I would also like to add that in my research I feel like there is a severe shortage on resources to care for mature trees. I suspect the assumption is if the tree is that mature you have been doing good things, but in my case the person who knew the good things to do is gone and my do-nothing approach is obviously not good. Thank you in advance to anyone that takes the time to read this and even more thank you if you have any words of wisdom to offer
Posts: 263
  • Likes 2
  • Mark post as helpful
  • send pies
  • Quote
  • Report post to moderator
Hello Ana!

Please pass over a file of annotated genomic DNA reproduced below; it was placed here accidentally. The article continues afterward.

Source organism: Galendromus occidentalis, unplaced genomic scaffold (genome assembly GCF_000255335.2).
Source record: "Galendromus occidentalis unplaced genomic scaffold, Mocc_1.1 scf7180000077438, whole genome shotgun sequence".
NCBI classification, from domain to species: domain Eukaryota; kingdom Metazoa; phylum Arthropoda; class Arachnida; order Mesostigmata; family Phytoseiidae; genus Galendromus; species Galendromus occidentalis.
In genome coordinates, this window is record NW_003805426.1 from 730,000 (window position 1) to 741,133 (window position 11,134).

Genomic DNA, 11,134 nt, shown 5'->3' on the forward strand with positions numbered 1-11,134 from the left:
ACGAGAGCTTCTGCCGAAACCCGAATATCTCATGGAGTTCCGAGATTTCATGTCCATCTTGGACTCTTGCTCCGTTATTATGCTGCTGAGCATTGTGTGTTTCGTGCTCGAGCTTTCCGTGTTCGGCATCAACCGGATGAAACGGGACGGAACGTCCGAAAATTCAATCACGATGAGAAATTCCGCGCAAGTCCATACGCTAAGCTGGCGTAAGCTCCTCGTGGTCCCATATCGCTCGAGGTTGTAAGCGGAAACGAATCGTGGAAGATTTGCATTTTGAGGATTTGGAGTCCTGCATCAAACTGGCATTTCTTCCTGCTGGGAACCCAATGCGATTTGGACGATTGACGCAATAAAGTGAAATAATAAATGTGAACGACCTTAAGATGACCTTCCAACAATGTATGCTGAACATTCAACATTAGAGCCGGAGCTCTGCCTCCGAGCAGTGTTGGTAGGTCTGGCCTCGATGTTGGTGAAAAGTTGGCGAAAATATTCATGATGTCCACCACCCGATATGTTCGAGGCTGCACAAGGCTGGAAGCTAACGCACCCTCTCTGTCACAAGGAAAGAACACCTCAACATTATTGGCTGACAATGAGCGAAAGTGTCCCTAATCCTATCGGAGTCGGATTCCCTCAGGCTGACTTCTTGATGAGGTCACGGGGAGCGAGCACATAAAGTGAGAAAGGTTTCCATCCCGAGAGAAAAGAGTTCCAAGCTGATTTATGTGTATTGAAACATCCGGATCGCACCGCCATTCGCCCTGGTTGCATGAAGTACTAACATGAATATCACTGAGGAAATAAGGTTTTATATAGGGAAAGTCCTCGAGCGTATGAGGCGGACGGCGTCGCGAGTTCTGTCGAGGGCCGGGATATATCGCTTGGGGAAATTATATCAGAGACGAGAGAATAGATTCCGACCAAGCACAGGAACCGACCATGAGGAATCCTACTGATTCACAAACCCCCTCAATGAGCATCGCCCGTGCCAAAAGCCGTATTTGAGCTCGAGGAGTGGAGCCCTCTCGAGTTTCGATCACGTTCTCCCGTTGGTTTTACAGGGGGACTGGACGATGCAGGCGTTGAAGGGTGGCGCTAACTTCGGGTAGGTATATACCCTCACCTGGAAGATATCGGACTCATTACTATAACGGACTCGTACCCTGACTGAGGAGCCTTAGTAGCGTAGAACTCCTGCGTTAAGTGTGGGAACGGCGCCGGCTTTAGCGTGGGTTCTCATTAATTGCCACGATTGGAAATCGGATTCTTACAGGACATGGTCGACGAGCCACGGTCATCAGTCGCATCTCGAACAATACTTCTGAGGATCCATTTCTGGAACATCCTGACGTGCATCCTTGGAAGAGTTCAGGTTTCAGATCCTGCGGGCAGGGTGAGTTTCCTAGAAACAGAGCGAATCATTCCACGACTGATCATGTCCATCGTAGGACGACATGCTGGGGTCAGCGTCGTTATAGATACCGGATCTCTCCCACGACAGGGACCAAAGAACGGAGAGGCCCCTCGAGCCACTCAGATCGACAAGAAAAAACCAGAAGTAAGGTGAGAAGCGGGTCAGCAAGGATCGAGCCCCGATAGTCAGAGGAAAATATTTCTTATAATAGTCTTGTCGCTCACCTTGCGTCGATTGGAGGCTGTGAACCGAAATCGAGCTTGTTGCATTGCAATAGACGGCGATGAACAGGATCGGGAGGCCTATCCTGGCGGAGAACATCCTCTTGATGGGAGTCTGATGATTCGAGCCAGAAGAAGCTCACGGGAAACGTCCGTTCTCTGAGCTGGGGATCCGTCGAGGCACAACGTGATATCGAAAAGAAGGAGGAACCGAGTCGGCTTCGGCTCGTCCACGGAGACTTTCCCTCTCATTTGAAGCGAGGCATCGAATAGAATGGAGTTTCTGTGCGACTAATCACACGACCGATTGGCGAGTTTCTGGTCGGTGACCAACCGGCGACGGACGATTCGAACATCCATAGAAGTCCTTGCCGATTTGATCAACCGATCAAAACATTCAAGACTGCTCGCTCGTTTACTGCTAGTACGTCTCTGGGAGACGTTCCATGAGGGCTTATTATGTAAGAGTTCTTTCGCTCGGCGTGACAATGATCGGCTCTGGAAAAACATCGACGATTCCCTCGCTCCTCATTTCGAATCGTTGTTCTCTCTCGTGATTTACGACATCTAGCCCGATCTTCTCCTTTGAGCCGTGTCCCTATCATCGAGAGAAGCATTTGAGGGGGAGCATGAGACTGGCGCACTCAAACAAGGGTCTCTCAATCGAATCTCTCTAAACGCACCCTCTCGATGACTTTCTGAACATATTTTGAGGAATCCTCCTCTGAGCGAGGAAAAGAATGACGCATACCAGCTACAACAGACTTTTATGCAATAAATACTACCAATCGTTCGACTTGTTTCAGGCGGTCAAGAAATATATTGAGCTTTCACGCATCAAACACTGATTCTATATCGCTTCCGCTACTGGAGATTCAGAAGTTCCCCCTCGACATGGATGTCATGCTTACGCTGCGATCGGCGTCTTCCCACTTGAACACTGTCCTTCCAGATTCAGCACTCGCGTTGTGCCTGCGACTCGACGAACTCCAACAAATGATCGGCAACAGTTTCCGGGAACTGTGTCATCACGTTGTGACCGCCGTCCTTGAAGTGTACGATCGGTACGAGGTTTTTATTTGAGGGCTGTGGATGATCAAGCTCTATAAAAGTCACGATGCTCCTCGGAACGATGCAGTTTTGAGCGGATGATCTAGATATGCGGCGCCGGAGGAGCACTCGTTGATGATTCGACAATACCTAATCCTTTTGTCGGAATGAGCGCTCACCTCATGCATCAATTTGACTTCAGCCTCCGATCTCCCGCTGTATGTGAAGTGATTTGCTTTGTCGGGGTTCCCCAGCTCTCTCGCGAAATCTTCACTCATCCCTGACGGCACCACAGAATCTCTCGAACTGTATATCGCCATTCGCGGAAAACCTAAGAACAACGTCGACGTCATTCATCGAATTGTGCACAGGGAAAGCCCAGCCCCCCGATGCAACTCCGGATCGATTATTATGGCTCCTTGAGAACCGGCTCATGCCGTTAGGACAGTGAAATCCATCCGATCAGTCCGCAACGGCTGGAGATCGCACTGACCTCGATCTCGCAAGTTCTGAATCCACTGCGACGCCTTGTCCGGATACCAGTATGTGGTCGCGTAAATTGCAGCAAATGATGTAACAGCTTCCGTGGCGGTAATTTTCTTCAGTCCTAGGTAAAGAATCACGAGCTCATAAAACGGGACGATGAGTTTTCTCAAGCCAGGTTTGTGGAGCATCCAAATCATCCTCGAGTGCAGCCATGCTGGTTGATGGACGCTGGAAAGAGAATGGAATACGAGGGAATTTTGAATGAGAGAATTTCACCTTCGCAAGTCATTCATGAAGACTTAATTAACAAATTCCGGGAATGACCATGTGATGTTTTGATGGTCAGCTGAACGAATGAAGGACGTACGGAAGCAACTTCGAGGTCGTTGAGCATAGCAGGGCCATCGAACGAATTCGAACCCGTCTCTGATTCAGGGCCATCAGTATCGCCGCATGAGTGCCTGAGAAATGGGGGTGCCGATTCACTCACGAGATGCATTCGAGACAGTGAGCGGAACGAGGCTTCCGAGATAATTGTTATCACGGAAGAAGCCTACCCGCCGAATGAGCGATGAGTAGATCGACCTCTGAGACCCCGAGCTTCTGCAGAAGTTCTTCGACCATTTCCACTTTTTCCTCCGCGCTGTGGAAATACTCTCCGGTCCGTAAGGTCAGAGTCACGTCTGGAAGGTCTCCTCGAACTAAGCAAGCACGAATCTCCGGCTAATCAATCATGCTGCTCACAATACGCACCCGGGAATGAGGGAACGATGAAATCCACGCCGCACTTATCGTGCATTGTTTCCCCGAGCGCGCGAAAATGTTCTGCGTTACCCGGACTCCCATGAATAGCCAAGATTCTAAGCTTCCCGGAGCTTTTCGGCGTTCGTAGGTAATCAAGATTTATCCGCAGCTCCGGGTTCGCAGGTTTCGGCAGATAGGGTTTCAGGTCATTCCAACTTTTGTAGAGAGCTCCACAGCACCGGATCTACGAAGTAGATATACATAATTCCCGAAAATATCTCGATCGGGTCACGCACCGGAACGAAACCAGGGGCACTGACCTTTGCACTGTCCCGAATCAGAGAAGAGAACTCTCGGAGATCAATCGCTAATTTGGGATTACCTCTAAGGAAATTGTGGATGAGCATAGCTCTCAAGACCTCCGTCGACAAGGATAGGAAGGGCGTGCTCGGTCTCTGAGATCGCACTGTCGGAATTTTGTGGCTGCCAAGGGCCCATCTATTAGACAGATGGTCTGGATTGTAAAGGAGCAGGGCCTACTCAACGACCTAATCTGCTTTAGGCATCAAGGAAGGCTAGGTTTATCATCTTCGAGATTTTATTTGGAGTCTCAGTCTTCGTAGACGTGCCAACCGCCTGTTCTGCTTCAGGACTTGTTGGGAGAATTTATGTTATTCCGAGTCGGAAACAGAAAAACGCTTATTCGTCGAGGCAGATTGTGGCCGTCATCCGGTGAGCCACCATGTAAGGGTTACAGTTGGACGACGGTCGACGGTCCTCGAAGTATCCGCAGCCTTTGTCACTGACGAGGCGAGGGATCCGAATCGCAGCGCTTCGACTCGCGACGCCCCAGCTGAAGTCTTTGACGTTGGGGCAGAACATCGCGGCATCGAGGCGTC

It sounds like scab, which is relative to rain or the periods of moisture the tree is exposed to. Proper pruning will help, and a few other things as well. First things first, you need to get the tree healthy. Start by giving it proper ballenced nutrition, and creating healthy soil dynamics.  Have a qualified Arborist, who disinfects their tools, prune off anything dead, damaged or diseased this Spring. Fruit or leaf scab doesn't qualify as diseased, so don't worry about that now. Once the 3 Ds are done this spring, then you can do a 15% total thinning delegated to reduce height, and cantilever weight reduction on the large outter limbs. Thats about 7% thin to reduce height, and 7% thin on cantilever weight reduction, on the big heavy limbs. That's all the pruning I would recomend this year. Fruit trees need anual pruning, but for a pear, I would only recomend 15 to 20% per year in restoration and maintenance. Next dormant season, then do up to 20%, delegating each percentage to the most needed aspects of restoration or pruning. The main things you need to worry about with prunings, and why an experianced arborist is so important. Is finding an Arborist who will make the best cut selection, and find symbiotic solutions in working with the trees genetics as they relate to environmental expression. And in doing so, training the tree to recover from damage, thin for height reduction, thin for cantilever weight reduction, thin for light and air circulation, thin to maintain ballence, keep the tree beautiful, and of course water sprout removal. If they don't disinfect tools, dont use them.